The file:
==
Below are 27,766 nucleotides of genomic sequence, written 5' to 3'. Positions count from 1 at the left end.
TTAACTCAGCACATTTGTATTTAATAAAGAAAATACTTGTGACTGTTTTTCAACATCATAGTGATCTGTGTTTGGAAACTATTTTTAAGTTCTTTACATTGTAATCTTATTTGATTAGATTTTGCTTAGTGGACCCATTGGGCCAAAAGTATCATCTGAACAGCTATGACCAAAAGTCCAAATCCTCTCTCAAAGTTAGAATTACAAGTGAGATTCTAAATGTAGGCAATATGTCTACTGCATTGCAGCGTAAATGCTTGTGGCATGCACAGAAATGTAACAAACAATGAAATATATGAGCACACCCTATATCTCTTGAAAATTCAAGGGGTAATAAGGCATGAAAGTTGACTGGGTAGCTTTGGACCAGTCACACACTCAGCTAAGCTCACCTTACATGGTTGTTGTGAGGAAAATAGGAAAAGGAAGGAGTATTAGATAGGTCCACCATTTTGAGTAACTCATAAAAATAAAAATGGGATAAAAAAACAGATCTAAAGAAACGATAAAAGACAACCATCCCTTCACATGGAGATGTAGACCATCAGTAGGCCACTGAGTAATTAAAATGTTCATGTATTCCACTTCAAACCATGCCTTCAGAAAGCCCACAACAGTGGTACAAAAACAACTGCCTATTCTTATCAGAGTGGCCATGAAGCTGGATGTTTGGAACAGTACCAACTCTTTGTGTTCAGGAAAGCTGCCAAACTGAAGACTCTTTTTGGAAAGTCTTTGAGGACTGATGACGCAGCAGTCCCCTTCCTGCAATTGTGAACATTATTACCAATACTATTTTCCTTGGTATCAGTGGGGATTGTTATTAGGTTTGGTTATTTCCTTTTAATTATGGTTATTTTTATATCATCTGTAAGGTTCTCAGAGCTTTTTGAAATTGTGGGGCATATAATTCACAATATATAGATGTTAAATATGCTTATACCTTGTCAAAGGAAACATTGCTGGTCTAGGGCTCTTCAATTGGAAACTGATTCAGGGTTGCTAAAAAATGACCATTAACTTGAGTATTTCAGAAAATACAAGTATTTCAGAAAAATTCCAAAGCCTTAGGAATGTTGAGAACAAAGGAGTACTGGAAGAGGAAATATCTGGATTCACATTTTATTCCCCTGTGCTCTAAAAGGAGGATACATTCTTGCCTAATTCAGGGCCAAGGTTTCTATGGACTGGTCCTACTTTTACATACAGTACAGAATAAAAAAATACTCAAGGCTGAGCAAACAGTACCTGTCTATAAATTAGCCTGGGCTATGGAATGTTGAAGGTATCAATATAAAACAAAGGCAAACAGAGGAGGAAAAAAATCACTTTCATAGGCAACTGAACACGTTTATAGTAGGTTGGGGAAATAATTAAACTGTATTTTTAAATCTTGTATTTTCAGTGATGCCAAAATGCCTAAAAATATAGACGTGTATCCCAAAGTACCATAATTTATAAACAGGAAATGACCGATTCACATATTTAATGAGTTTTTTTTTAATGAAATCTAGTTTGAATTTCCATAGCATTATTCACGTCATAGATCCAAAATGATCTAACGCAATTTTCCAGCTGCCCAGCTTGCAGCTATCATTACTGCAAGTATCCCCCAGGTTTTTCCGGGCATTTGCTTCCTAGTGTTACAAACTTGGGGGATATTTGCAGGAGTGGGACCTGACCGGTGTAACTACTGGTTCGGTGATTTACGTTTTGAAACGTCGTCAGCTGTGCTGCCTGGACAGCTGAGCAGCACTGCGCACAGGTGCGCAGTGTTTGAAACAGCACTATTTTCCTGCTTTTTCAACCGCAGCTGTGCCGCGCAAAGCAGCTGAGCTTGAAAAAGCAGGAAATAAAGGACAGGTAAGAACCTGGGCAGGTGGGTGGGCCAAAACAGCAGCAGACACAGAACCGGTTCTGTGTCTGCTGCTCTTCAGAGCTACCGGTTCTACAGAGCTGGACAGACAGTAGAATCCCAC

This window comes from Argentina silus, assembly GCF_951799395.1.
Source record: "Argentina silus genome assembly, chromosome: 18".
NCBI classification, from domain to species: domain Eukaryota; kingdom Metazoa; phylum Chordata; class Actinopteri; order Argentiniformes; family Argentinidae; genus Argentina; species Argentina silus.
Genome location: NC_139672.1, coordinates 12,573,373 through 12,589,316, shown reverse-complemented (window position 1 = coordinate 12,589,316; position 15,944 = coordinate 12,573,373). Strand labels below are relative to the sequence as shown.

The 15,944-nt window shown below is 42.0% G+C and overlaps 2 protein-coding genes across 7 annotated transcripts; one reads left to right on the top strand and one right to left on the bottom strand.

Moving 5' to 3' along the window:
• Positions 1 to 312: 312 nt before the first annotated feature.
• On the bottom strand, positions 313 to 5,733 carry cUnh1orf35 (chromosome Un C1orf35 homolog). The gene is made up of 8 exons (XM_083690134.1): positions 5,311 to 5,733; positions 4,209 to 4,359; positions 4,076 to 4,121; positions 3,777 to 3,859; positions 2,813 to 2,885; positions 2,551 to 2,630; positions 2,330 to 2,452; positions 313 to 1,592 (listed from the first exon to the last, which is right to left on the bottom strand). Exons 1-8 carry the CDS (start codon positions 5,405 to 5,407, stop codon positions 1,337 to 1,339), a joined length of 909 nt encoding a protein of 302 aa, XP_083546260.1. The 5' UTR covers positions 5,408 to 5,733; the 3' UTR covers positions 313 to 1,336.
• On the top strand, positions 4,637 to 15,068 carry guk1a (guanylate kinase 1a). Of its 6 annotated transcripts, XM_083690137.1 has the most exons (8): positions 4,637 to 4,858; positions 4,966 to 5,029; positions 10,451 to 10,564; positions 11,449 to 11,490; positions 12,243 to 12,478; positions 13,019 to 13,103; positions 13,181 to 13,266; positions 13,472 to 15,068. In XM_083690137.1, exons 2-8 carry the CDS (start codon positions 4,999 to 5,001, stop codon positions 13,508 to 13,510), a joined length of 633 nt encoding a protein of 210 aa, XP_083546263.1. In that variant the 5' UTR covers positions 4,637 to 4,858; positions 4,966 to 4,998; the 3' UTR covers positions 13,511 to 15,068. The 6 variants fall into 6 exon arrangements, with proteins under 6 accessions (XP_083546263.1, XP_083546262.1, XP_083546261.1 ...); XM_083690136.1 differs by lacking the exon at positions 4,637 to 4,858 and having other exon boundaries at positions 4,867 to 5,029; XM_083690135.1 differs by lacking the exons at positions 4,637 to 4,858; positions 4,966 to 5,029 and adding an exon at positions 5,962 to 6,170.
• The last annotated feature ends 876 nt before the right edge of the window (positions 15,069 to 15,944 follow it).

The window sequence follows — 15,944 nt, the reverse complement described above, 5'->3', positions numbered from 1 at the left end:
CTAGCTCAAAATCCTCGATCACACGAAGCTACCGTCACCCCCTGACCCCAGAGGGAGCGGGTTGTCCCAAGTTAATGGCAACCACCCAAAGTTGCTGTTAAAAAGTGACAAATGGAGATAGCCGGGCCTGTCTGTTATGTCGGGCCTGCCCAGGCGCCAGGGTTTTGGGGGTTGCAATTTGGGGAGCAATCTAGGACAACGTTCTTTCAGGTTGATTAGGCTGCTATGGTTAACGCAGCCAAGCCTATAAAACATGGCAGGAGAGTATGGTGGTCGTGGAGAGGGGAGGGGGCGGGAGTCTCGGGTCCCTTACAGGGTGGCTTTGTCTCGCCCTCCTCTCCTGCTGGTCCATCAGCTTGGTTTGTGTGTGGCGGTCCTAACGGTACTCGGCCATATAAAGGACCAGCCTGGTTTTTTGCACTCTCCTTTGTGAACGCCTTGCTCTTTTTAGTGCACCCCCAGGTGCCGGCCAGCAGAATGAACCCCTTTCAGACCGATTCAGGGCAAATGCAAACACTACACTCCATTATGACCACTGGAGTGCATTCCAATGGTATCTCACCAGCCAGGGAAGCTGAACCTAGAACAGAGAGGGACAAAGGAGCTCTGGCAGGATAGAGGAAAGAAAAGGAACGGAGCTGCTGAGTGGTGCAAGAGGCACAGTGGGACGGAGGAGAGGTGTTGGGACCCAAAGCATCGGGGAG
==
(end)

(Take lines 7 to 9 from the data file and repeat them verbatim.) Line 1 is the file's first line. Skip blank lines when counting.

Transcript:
The 15,944-nt window shown below is 42.0% G+C and overlaps 2 protein-coding genes across 7 annotated transcripts; one reads left to right on the top strand and one right to left on the bottom strand.

Moving 5' to 3' along the window:
• Positions 1 to 312: 312 nt before the first annotated feature.